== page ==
This remembrance of our founding editor, Peter Matthiessen, originally appeared in the Summer 2014 issue of Hotchkiss Magazine; we’re grateful to the staff and to Lewis Lapham for allowing us to publish it.
I first encountered Peter Matthiessen in the summer of 1949, on a beach at Fishers Island where he soon was pointing out the sights to be seen if one had the wit to see them—seven or eight species of seabird inshore and offshore, the likely change in the weather inferred by the wind veering around to the south, the Latin name for a nearby snake or crab, the probable catch in the hold of a trawler bearing east by north on the far horizon.
The meeting had been called by my godmother and Peter’s father, long-abiding friends whose houses on the island were a short distance from one another; by both parties it was thought that Peter could tell me what to look out for at the Hotchkiss School, from which Peter had graduated in 1945 and at which I was a member of the class embarking upon its lower middle year. I was fourteen, Peter seven years older, a senior at Yale tormenting himself with the ambition to become a writer of important books. Literature in those days was understood to be a noble calling, the high and not easily traveled road to light and truth.
The first question put to Peter about Hotchkiss proved to be the last. He didn’t wish to discuss what he deemed to be an ornamental pillar of the bourgeois status quo, and so as the afternoon went on (many fish to be seen and named, further sightings of sandpipers and gulls) I was surprised by the likeness of his interests and turns of mind to those of Mr. George Van Santvoord, the headmaster of the school with whom Peter seemed to share not only a love of words and nature but also the courage to lead an examined and examining life. Before the day was done I’d compounded the likeness of Mr. Van Santvoord with that of the druid, Merlyn, in T. H. White’s The Sword in the Stone, one of the books on the school’s list of suggested summer reading. By the time I returned to the lamps being lit on my godmother’s sundeck, it had occurred to me that Peter’s teachings on the shore of the Atlantic Ocean not only resembled those of Mr. Van Santvoord’s to the Hotchkiss woods squad but also those that under the walls of Camelot Merlyn had vouchsafed to the young King Arthur:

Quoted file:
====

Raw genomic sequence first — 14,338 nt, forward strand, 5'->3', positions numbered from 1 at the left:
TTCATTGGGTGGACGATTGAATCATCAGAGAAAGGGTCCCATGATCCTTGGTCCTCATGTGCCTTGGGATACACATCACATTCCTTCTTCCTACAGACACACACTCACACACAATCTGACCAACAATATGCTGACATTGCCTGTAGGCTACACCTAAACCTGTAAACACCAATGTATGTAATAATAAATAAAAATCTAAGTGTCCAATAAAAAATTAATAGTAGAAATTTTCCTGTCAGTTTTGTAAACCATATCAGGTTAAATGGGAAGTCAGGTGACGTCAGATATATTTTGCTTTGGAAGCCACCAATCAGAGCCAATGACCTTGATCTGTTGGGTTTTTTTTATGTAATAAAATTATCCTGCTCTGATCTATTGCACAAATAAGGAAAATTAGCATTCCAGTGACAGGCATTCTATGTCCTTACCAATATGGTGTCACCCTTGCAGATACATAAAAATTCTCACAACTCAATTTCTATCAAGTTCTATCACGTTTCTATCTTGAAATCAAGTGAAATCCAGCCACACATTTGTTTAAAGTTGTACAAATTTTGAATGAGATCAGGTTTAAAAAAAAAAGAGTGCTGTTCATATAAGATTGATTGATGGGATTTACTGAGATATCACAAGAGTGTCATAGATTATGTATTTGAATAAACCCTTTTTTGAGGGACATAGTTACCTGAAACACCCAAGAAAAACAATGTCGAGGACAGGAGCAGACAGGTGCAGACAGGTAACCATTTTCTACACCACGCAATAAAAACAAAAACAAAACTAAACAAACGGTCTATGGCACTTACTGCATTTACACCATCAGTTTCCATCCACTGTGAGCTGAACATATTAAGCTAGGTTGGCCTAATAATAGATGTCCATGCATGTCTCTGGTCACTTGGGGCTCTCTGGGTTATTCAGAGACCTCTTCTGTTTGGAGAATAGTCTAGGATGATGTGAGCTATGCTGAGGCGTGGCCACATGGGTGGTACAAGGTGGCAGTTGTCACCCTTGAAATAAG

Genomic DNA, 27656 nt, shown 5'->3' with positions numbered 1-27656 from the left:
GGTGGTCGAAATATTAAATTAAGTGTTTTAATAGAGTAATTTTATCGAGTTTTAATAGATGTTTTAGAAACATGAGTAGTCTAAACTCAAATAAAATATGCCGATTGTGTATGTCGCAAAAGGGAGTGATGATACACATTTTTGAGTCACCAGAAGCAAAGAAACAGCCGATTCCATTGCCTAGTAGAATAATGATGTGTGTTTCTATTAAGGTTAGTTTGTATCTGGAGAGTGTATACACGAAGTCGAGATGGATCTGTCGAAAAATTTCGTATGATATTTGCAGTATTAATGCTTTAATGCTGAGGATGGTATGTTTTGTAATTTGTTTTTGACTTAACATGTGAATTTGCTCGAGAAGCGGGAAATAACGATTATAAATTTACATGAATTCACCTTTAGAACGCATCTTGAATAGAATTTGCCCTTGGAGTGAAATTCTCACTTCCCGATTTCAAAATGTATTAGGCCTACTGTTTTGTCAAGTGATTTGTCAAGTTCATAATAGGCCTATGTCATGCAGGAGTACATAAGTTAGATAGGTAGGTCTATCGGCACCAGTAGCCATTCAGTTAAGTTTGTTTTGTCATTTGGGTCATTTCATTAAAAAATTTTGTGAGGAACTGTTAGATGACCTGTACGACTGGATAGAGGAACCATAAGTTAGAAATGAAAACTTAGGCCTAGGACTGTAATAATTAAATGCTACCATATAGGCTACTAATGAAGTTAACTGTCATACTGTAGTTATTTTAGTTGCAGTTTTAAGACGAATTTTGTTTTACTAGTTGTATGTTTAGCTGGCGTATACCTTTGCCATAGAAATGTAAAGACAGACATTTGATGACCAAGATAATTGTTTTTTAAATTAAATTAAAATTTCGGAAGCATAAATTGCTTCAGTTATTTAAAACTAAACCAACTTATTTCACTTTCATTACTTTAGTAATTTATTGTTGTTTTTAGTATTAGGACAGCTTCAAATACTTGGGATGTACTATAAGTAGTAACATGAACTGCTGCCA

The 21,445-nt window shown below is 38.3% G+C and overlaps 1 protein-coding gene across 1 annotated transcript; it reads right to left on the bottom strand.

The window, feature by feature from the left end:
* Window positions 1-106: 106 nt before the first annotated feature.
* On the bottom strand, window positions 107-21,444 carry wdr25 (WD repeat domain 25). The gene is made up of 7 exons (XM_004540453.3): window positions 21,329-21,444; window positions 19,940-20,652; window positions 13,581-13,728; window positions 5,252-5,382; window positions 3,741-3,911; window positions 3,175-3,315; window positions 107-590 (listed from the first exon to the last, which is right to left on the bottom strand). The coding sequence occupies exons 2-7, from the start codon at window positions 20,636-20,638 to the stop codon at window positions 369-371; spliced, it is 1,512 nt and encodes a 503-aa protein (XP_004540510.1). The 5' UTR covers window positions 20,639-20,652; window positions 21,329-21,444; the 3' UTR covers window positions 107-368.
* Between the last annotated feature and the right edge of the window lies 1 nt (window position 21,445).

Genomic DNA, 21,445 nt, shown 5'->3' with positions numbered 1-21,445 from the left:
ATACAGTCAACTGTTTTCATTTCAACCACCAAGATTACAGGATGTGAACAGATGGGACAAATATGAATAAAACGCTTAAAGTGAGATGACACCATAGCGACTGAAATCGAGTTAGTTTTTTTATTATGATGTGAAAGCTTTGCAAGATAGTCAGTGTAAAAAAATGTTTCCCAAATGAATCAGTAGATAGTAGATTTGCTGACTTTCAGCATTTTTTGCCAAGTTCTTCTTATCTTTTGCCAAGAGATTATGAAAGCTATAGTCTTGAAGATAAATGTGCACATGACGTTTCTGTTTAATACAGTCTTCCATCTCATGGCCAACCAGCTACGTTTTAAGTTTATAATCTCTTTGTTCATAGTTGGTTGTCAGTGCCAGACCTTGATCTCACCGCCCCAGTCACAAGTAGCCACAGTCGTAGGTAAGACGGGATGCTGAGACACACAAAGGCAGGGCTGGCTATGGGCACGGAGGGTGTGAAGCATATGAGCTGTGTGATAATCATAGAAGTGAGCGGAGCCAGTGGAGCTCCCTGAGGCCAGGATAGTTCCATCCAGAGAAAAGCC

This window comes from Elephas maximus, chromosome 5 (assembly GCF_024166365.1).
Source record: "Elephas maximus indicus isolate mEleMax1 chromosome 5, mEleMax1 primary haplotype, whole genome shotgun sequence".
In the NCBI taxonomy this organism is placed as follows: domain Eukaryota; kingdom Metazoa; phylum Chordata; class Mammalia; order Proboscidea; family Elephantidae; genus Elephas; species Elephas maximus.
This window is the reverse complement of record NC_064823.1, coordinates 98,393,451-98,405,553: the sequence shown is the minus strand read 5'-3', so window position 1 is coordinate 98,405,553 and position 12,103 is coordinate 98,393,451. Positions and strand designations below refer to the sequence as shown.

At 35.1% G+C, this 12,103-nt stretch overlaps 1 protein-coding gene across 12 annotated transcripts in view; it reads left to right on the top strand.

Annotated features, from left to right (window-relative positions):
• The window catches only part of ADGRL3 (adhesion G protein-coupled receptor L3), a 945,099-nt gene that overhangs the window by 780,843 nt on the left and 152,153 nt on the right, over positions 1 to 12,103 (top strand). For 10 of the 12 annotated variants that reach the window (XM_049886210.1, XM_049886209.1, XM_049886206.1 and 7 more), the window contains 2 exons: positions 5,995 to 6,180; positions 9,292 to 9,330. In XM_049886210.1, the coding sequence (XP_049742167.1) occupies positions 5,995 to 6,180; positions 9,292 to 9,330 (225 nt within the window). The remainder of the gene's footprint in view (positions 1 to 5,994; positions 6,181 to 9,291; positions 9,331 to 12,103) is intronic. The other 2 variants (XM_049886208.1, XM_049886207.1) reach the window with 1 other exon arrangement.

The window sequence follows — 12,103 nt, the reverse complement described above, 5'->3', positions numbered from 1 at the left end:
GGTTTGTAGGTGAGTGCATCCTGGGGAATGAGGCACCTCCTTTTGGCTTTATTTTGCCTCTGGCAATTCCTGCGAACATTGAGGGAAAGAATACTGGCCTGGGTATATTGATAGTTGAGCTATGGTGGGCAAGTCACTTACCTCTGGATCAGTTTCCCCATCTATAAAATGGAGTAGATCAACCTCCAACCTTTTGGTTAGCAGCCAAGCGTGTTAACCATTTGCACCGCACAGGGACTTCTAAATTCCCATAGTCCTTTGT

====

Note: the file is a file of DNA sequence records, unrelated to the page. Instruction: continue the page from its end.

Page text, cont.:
“The best thing for being sad,” replied Merlyn, beginning to puff and blow, “is to learn something. That is the only thing that never fails … you may miss your only love, you may see the world about you devastated by evil lunatics, or know your honor trampled in the sewers of baser minds. There is only one thing for it then—to learn. Learn why the world wags and what wags it. That is the only thing which the mind can never exhaust, never alienate, never be tortured by, never fear or distrust, and never dream of regretting.”
Which was the lesson that the young Peter Matthiessen developed into both a life and an art. Over the course of his long, shape-shifting day in the sun (1927–2014) he never stopped asking questions; it was his fierce and passionate will to know and understand that prompted him to try his hand as a naturalist, an explorer, a novelist, a Zen Buddhist, a journalist, a commercial fisherman, an investigative asset in Paris for the Central Intelligence Agency. From his travels high into the Himalayan mountains and low under Australia’s Great Barrier Reef, through the jungles of Peru and across the frozen desert of the Arctic, he returned with reports—on the Snow Leopard and the Musk Ox, on the banyan tree and the Great White Shark—that placed him, together with Henry David Thoreau, Annie Dillard, and Loren Eiseley, in the front rank of American writers illuminating the book of nature.